When Bill Clinton was elected president in 1992, there were claims that although he was of English, Scottish and Irish descent, he was really America’s first black president. Writer Toni Morrison, in an article in the New Yorker in 1998 summed it up this way:
Years ago, in the middle of the Whitewater investigation, one heard the first murmurs: white skin notwithstanding, this is our first black President. Blacker than any actual black person who could ever be elected in our children’s lifetime. After all, Clinton displays almost every trope of blackness: single-parent household, born poor, working-class, saxophone-playing, McDonald’s-and-junk-food-loving boy from Arkansas.
With the election of Barack Obama in 2008, that notion seems almost quaint by today’s standards. Back in the late eighties and early nineties, however, the idea that Bill Clinton represented an alliance and identification with African-American voters was very much appreciated by George H.W. Bush, for one. Republicans were blindsided by a man from humble origins, who worked his way up through Hope High School to Georgetown and a Rhodes Scholarship to Oxford and Yale Law School to the governor’s office and the presidency – all the while speaking like a preacher.
We remember John F. Kennedy as the first Irish-Catholic President of the United States, yet on his final visit to Ireland as president, Bill Clinton said on December 12, 2000:
When I started to come here, you know, I got a lot of help in rooting out my Irish ancestry and the oldest known homestead of my mother’s family, the Cassidys, is a sort of mid 18th century farmhouse that’s in Rosleigh and Fermanagh. But it’s right on the – literally right on the border. And in my family, all the Catholics and Protestants intermarried, so maybe I was somehow genetically prepared for the work I had to do. Maybe it’s because there are 45 million Irish Americans, and I was trying to make a few votes at home. The truth is, it just seemed to me the right thing to do.
Here, Bill Clinton suggests that his gift of empathy began in his family and naturally gave him advantages when growing up in the Deep South in connecting with African-American voters – in addition to his Irish brethren. Identity politics, that ugly step-child of the civil rights era, was well understood and embraced by Bill Clinton in a way never seen before. Donald Trump has certainly learned this lesson.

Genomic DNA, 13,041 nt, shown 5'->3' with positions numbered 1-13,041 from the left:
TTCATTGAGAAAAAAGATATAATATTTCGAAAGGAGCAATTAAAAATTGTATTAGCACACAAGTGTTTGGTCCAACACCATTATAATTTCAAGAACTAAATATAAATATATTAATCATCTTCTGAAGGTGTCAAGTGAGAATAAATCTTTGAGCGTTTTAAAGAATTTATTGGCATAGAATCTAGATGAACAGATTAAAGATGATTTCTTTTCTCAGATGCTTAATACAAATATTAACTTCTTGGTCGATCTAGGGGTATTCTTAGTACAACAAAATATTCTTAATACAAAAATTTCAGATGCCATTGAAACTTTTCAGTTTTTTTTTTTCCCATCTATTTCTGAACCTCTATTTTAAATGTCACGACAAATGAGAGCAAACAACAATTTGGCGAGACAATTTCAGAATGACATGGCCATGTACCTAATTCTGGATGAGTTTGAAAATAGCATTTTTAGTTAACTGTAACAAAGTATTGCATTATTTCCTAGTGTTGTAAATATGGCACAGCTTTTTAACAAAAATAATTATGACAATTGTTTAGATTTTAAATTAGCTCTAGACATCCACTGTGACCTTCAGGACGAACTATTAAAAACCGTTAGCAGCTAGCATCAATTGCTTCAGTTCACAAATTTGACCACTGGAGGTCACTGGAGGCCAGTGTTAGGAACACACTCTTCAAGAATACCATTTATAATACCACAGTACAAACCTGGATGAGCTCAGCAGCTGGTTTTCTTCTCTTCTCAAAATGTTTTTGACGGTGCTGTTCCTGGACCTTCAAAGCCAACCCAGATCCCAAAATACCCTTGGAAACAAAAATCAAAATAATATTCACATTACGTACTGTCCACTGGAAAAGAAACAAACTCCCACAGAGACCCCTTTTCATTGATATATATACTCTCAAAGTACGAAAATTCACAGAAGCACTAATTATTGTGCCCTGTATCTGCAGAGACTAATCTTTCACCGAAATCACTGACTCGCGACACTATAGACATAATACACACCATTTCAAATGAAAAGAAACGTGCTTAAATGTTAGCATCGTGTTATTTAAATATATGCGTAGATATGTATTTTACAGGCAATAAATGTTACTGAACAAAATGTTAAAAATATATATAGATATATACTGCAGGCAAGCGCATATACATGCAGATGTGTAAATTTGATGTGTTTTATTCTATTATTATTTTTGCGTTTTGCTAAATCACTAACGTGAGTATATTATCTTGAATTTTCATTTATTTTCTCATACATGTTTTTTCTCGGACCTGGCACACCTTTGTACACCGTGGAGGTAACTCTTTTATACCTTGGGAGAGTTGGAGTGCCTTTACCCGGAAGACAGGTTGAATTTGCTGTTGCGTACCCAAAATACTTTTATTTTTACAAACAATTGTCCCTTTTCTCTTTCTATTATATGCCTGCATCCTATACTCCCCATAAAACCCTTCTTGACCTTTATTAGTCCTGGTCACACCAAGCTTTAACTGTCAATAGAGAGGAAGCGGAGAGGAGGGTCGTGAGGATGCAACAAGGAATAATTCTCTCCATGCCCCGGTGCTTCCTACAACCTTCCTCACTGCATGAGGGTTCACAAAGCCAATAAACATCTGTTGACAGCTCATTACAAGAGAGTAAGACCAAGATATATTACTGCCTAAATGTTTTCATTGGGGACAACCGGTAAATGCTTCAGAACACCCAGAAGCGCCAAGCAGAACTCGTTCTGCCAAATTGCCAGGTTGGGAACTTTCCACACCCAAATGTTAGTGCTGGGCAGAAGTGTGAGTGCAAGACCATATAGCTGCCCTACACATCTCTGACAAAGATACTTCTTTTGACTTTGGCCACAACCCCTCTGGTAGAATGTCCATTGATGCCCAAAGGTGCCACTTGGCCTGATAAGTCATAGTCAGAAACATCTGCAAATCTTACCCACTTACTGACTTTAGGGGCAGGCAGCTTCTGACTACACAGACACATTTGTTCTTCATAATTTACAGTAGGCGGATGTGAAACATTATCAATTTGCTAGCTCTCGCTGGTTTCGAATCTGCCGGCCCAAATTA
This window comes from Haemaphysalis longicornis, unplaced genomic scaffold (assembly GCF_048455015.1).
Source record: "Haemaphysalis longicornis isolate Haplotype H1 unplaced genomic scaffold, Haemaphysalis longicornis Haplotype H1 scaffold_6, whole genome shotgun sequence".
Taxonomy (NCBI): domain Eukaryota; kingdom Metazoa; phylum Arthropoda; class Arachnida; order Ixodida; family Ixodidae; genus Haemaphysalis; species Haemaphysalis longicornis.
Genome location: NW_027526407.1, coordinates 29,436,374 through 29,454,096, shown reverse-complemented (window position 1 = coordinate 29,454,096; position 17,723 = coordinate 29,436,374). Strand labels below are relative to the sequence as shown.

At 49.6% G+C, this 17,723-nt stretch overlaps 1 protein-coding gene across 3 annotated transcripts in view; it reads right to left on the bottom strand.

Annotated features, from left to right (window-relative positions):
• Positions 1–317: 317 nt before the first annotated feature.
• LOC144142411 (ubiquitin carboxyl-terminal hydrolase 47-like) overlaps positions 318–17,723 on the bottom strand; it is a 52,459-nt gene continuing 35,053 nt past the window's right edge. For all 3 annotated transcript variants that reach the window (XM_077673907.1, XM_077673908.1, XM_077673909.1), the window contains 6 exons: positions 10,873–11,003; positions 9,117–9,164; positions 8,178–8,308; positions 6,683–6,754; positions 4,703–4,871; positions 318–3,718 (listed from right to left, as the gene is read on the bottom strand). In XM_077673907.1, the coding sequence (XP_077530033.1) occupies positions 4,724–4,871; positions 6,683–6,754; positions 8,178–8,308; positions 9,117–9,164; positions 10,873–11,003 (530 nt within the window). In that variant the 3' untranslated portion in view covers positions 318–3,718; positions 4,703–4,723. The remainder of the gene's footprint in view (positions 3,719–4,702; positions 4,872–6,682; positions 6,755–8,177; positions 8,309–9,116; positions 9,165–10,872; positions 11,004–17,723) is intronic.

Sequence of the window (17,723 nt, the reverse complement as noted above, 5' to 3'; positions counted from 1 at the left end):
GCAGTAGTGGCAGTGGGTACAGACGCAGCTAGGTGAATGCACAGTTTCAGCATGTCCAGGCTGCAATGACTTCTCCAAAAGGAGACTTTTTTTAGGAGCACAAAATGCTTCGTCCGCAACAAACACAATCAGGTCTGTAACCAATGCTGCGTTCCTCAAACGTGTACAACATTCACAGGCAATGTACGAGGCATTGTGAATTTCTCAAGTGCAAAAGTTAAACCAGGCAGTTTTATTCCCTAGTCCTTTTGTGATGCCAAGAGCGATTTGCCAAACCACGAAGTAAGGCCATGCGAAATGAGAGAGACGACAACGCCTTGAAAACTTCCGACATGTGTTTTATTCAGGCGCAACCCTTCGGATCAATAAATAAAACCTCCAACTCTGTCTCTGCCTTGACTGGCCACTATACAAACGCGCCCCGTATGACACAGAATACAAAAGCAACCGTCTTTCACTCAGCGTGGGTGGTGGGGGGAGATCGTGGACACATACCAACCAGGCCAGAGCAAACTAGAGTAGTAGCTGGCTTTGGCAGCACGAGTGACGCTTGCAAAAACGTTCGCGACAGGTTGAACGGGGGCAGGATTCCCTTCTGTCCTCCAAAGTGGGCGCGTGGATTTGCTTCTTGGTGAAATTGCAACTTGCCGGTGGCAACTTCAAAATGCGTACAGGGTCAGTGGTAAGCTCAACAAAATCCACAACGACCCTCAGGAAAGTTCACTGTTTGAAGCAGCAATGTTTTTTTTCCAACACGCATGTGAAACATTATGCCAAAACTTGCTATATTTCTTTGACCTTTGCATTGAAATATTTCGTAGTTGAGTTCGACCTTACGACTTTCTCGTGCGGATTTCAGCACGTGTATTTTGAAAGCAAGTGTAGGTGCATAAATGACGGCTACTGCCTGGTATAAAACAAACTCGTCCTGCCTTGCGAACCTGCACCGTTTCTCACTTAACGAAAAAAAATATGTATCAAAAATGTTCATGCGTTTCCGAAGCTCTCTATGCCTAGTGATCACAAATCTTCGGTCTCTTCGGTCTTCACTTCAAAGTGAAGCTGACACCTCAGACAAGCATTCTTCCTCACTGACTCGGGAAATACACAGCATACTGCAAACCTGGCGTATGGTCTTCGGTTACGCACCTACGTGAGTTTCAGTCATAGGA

President-elect Donald Trump has long been proud of his German heritage, yet keenly aware that being identified as German was a liability when collecting rent from Jewish tenants, some of whom were survivors of the Holocaust. His father Fred Trump identified himself as Swedish for this reason and this lie may have shaped young Donald’s adolescent thinking back in Jamaica, Queens – his family home. Donald’s mother was born in Scotland in 1909 and I would suggest that Scottish was his considered ethnicity before John Oliver outed him as a Drumpf.
Being German and Scottish is run of the mill stuff as far as U.S. Presidents are concerned. Kenyan Barack Obama is also of Scottish and German ancestry, as are the last five or six presidents for that matter. There have been dozens of German and Scottish presidents, yet there is now one Italian-American president for us to take (some) pride in: none other than Donald J. Trump. The J, by the way, is for John. So yes, his name is Don John Trump. Don Juan Trump. Just suffice it to say that he’s our first Italian president.
What does he sound like, you may ask? Well, he sounds like a New York GC (General Contractor) with a little Tony Soprano sprinkled in for effect when he’s among friends. His weird vocal inflections that Alec Baldwin so perfectly nails on Saturday Night Live are the result of his holding back on his natural country club dragged r’s and jutting chin drawl. How arrrre you? See you at the Cluuuub. He’s figured out a way to talk as plainly as he can, but when a deal is on the table and The Donald wants his way, it’s Queens Italian all the way. Just ask the owners of Carrier, United Technologies, who were somehow convinced by The Donald to change their minds and keep 1000 jobs in Indiana.